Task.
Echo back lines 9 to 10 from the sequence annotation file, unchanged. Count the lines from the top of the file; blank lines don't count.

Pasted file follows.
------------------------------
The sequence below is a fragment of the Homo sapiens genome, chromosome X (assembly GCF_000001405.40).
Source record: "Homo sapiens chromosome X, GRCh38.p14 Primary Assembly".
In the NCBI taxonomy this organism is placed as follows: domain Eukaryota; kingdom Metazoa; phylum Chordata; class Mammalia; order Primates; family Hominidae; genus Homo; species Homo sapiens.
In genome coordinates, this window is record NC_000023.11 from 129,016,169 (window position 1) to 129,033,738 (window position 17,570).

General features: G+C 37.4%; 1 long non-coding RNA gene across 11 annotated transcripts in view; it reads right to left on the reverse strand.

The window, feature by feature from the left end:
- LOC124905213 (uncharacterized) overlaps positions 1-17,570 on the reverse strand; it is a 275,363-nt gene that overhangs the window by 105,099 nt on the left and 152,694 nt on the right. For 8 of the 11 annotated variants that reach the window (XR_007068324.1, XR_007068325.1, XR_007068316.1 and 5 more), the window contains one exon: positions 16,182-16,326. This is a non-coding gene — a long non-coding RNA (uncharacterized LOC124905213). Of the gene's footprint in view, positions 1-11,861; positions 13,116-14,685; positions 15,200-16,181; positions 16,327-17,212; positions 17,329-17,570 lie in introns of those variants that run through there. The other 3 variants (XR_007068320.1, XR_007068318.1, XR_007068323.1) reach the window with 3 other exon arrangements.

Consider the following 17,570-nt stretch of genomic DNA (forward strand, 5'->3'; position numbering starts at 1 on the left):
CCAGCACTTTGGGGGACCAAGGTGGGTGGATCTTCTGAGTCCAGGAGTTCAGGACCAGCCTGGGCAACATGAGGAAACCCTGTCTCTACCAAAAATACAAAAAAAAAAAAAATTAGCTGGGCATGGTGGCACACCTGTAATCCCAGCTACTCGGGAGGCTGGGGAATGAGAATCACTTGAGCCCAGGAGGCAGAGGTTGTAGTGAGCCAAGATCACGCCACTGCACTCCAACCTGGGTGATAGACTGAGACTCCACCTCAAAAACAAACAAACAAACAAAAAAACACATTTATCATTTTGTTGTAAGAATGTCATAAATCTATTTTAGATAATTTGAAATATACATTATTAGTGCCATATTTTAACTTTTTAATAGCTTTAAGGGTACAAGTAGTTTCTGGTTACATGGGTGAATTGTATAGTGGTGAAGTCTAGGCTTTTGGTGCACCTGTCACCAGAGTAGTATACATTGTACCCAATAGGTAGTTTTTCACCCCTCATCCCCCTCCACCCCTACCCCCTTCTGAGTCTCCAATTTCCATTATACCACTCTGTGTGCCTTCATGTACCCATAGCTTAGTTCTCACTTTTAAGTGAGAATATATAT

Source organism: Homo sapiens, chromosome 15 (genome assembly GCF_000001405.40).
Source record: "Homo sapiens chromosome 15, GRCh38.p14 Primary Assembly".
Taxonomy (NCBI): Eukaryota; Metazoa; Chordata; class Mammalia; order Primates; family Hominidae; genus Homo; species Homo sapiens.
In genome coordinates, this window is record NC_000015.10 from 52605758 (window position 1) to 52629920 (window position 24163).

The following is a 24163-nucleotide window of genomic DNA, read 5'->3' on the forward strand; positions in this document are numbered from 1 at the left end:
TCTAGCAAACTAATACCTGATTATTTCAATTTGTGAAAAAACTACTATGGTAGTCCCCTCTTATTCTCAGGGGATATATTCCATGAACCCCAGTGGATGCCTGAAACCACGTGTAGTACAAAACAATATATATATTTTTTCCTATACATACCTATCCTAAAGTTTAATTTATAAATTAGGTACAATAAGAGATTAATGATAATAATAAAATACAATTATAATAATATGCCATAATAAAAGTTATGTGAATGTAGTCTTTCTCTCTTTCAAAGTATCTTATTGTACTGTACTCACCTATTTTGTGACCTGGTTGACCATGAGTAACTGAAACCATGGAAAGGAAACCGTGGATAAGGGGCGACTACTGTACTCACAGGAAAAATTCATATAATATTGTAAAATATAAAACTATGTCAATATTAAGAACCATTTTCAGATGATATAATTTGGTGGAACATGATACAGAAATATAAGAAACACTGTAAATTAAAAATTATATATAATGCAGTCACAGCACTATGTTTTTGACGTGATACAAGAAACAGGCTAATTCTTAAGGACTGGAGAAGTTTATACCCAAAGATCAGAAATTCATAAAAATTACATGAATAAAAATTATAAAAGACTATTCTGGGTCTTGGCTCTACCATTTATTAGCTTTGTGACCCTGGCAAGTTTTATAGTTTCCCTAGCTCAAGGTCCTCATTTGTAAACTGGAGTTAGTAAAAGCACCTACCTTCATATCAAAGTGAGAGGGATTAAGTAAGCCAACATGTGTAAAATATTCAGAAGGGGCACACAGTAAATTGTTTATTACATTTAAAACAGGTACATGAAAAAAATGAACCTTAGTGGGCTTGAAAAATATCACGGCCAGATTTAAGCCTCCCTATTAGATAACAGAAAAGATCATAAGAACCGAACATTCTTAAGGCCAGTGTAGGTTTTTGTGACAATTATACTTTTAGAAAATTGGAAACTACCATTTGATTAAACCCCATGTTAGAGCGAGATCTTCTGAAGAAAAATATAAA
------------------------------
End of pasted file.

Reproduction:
CCAGCACTTTGGGGGACCAAGGTGGGTGGATCTTCTGAGTCCAGGAGTTCAGGACCAGCCTGGGCAACATGAGGAAACCCTGTCTCTACCAAAAATACAAAAAAAAAAAAAATTAGCTGGGCATGGTGGCACACCTGTAATCCCAGCTACTCGGGAGGCTGGGGAATGAGAATCACTTGAGCCCAGGAGGCAGAGGTTGTAGTGAGCCAAGATCACGCCACTGCACTCCAACCTGGGTGATAGACTGAGACTCCACCTCAAAAACAAACAAACAAACAAAAAAACACATTTATCATTTTGTTGTAAGAATGTCATAAATCTATTTTAGATAATTTGAAATATACATTATTAGTGCCATATTTTAACTTTTTAATAGCTTTAAGGGTACAAGTAGTTTCTGGTTACATGGGTGAATTGTATAGTGGTGAAGTCTAGGCTTTTGGTGCACCTGTCACCAGAGTAGTATACATTGTACCCAATAGGTAGTTTTTCACCCCTCATCCCCCTCCACCCCTACCCCCTTCTGAGTCTCCAATTTCCATTATACCACTCTGTGTGCCTTCATGTACCCATAGCTTAGTTCTCACTTTTAAGTGAGAATATATAT

Source organism: Homo sapiens, chromosome 15 (genome assembly GCF_000001405.40).